Need privacy? Try evergreen such as some upright juniper
We are trying to get some privacy by screening our property from an old trailer used for storage on our neighbor’s property.
Something at least 8 to 9 feet tall that provides year-round screening would be great. We would like the privacy as quick as possible without sacrificing the health of the product.
Sounds to me like an evergreen would work best for you. The plant I recommend most often for situations such as yours are upright junipers.
They are moderately fast-growing, very dense and thick, tough, hardy, drought tolerant and pretty easy to grow. Left to themselves, in time, and depending on the variety, they’ll reach 18–25 feet tall and 5 to 10 feet wide.
If that is too big for you, you can easily shear the plant one to three times a year to keep it within bounds.
Juniper shears very readily, you just have to be a bit careful not to cut it too far back at one time. What I mean by that is that if you look deep inside an older plant, the branches are bare with no live foliage. This is normal.
If you cut back into the bare growth, it rarely resprouts and you’ll end up with a bare side. It’s for this reason that you want to prune the plant regularly right from the get-go, not letting it grow out of control for several years and then trying to whip it back into shape.
There are a whole bunch of different varieties of upright juniper. Blue Arrow, Taylor and Skyrocket are probably the narrowest and grow to 5 or 6 feet wide and 18–25 feet tall in time without pruning.
Spartan and Wichita Blue are intermediate in width, growing 6 to 9 feet wide and 18–25 feet tall while Cologreen is the widest, going 8 to 12 feet wide but only 15–18 feet tall.
One thing to keep in mind with these guys is that a variety that grows more narrowly will need to be planted closer together to get a solid screen in a reasonable amount of time. That means more plants and more initial expense.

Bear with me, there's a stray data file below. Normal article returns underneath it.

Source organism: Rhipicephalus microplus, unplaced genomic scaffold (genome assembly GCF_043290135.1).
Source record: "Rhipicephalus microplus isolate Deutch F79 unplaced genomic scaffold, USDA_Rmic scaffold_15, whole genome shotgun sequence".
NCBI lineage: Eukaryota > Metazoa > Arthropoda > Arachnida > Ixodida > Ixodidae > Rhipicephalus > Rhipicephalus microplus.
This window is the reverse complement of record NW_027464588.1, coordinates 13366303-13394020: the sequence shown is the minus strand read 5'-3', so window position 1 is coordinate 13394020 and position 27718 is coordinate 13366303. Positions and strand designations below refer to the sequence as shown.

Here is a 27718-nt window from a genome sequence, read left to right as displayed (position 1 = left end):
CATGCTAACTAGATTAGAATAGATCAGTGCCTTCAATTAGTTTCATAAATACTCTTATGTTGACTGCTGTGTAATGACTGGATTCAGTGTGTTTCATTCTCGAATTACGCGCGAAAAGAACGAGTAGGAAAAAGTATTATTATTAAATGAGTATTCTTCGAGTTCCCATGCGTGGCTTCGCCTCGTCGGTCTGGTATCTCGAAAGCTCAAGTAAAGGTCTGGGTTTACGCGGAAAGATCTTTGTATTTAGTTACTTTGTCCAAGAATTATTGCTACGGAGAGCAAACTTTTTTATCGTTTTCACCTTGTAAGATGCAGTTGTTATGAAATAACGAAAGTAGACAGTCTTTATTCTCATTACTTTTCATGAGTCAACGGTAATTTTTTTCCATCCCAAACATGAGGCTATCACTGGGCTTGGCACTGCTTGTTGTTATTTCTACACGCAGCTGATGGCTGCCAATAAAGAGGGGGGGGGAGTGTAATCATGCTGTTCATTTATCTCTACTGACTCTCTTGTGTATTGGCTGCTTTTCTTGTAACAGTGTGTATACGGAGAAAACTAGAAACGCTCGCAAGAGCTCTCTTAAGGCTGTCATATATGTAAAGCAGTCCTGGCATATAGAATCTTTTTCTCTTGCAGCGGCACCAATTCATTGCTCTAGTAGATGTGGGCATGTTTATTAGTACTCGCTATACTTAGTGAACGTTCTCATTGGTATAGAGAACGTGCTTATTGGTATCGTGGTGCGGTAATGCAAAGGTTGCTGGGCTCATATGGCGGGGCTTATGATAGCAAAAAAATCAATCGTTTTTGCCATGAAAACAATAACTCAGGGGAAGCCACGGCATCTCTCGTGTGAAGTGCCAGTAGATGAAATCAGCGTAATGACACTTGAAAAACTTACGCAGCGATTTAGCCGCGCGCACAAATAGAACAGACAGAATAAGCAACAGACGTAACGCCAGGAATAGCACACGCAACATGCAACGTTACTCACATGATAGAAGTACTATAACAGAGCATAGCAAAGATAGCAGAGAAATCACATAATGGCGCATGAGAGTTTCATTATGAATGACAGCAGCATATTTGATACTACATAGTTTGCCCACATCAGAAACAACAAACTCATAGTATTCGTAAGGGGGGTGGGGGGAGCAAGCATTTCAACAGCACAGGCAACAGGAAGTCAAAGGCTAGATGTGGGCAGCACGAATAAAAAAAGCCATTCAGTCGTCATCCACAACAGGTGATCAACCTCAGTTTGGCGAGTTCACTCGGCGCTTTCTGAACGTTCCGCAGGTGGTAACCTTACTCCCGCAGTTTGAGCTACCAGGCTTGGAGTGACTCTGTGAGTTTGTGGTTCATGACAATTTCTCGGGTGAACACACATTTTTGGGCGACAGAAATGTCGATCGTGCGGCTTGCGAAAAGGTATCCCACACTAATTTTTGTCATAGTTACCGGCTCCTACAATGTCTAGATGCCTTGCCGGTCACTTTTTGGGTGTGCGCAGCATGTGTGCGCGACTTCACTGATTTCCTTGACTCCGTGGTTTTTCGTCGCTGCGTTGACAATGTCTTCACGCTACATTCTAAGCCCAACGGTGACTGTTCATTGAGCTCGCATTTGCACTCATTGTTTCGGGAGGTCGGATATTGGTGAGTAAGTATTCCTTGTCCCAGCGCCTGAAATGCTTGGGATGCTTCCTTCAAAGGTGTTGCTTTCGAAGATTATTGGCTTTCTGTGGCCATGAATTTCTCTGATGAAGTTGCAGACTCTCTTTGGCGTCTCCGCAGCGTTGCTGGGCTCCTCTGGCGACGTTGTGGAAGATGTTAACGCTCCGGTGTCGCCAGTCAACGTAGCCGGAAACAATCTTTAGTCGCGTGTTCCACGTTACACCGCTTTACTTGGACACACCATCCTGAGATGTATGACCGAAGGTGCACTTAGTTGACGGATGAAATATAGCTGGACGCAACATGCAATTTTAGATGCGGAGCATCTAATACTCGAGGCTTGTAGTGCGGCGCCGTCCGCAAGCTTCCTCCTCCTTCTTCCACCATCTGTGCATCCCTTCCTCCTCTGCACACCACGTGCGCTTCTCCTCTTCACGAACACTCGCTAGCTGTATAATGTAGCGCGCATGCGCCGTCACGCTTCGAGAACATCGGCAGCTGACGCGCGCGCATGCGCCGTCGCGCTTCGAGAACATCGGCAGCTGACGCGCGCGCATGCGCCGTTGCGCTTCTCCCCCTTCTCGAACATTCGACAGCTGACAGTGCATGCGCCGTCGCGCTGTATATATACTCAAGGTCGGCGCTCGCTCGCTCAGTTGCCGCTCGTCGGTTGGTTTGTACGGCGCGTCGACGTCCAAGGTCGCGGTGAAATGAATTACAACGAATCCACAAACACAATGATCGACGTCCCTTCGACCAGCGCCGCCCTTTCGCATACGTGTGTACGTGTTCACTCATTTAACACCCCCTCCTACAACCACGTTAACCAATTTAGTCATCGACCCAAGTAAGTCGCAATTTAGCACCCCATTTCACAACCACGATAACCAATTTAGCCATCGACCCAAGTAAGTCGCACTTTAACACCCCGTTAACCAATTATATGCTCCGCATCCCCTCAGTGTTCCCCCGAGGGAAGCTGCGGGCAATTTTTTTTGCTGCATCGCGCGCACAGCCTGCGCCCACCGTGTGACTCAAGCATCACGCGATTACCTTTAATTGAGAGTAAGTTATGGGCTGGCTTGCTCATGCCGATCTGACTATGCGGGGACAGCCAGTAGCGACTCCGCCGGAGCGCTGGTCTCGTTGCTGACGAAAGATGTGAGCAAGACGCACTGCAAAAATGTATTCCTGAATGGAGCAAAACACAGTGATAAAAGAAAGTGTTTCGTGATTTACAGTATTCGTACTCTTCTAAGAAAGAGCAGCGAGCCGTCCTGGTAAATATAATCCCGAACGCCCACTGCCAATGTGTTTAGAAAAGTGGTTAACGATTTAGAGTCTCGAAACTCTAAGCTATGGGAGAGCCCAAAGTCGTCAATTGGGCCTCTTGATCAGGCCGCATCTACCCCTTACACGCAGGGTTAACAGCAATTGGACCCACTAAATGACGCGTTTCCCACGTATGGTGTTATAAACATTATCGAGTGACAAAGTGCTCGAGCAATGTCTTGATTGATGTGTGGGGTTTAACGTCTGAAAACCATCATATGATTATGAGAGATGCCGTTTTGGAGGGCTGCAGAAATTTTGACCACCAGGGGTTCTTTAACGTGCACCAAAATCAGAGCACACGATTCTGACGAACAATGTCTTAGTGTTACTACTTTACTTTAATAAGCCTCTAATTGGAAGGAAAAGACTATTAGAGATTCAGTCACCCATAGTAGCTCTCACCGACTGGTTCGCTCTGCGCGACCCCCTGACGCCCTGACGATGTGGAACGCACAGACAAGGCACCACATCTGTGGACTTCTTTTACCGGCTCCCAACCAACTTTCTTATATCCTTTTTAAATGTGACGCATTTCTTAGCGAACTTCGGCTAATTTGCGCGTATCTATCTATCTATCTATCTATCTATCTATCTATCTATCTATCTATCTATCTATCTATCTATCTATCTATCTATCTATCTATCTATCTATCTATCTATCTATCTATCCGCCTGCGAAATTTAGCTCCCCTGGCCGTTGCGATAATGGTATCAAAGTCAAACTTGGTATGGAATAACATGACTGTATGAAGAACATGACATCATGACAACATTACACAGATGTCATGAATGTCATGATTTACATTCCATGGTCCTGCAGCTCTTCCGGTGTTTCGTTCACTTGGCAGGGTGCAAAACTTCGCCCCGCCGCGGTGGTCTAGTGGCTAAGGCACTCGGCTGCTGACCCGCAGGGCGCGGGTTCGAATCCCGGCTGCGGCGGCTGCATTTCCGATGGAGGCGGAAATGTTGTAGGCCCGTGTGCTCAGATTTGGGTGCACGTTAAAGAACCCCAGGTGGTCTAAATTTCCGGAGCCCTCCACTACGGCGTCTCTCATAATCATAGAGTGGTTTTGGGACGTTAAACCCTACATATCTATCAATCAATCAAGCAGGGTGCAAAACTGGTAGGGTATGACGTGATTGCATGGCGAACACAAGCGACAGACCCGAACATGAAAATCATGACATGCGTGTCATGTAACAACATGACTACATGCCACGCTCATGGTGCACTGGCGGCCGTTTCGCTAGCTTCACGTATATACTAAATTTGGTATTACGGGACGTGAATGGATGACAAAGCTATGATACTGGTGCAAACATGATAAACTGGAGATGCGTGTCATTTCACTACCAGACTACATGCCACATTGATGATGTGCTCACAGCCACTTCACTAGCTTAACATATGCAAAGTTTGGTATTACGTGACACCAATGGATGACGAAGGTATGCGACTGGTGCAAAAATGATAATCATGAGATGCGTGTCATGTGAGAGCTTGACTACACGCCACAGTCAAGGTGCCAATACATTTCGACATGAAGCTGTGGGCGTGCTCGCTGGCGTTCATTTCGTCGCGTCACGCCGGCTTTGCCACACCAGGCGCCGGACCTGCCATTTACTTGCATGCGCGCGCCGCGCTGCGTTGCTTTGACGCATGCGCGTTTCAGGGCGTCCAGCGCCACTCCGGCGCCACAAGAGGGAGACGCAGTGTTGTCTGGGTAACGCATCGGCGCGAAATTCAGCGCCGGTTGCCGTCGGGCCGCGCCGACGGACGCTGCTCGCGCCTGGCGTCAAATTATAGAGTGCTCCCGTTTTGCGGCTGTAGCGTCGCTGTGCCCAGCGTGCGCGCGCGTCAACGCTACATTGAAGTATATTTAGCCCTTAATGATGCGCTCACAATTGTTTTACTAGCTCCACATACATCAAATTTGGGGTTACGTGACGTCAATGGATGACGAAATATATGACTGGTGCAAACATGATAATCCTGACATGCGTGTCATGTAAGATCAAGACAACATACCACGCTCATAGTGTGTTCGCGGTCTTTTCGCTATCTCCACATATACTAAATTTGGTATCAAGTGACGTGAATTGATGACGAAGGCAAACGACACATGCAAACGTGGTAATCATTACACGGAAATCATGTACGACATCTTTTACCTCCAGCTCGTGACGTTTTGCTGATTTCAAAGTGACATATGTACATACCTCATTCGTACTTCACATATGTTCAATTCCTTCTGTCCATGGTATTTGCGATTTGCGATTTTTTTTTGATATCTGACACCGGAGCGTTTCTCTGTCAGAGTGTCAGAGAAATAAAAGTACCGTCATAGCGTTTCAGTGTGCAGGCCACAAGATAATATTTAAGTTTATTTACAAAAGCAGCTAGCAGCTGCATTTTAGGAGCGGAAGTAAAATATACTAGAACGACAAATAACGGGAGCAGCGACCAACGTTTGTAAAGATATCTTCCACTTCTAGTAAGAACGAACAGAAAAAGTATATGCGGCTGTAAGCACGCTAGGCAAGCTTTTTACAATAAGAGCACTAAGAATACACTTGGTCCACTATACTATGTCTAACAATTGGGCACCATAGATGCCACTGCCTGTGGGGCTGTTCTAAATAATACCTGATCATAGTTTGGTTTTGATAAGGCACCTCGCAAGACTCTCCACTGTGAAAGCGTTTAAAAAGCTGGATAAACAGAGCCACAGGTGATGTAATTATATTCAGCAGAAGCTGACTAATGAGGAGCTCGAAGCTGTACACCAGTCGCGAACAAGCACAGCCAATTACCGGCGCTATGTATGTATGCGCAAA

Another possibility in a situation such as yours is an upright variety of arborvitae. Like the junipers, they have dense, evergreen foliage.
Though they are slower growing than a juniper, their foliage is softer, not causing you to break out into an itchy rash when you get a bit too “up close and personal” with them.
Emerald Cedar has become the most popular variety around the valley by far and makes an excellent screen. They’re fairly narrow and upright growing, reaching 15 feet tall and 5 or 6 feet wide.
They tend to grow a bit more narrowly than the junipers, especially when young, and they often develop a bit of “middle age spread” by widening at the base into a narrow upright pyramid shape.
The thing about arborvitae is that they’re much less forgiving of drought than a juniper. You’ll need to be pretty consistent with the watering the first year or two until they’re well-established.
Don’t keep them soggy but make sure that the soil and the rootball of the plant don’t dry out. Also, I don’t think that they take to shearing as well as the junipers.
You can practically keep a juniper to a particular size and shape indefinitely, but an arborvitae sometimes begins to develop a thin or bare side where you’re pruning. That doesn’t always happen, but it occurs frequently enough to mention.
Sometimes people decide that a deciduous plant will work for them.
They do drop their leaves in the fall so you don’t get great screening during the winter months (but then we’re not outdoors that much to really need the screening), but they offer generally faster growth as well as the potential of colorful flowers and/or berries.
If you’d like to go with a deciduous plant, here are three I’d recommend.
First, there are a number of lilac varieties that make a great informal screen that stays dense and provides wonderful color and fragrance in May.
Some of my favorites are Monge, Beauty of Moscow, Chinese and President Lincoln. These plants will get 6 to 10 feet tall with about an equal spread.
The second group are the viburnums that will grow to a similar size as the lilacs and make good screens. Two of my favorites are Mohican and Emerald Triumph.
These plants bear clusters of white flowers in late spring with are followed by red berries in late summer that turn blue-black in fall.
The last group of deciduous plants is Rose of Sharon. This is a species of hibiscus that forms a large woody shrub that blooms in mid- to late summer in shades of pink, white, magenta and lavender, depending on the variety.
There are varieties that set a profusion of smaller (2 inches wide), double flowers and others that have striking larger (4 to 5 inches) single flowers.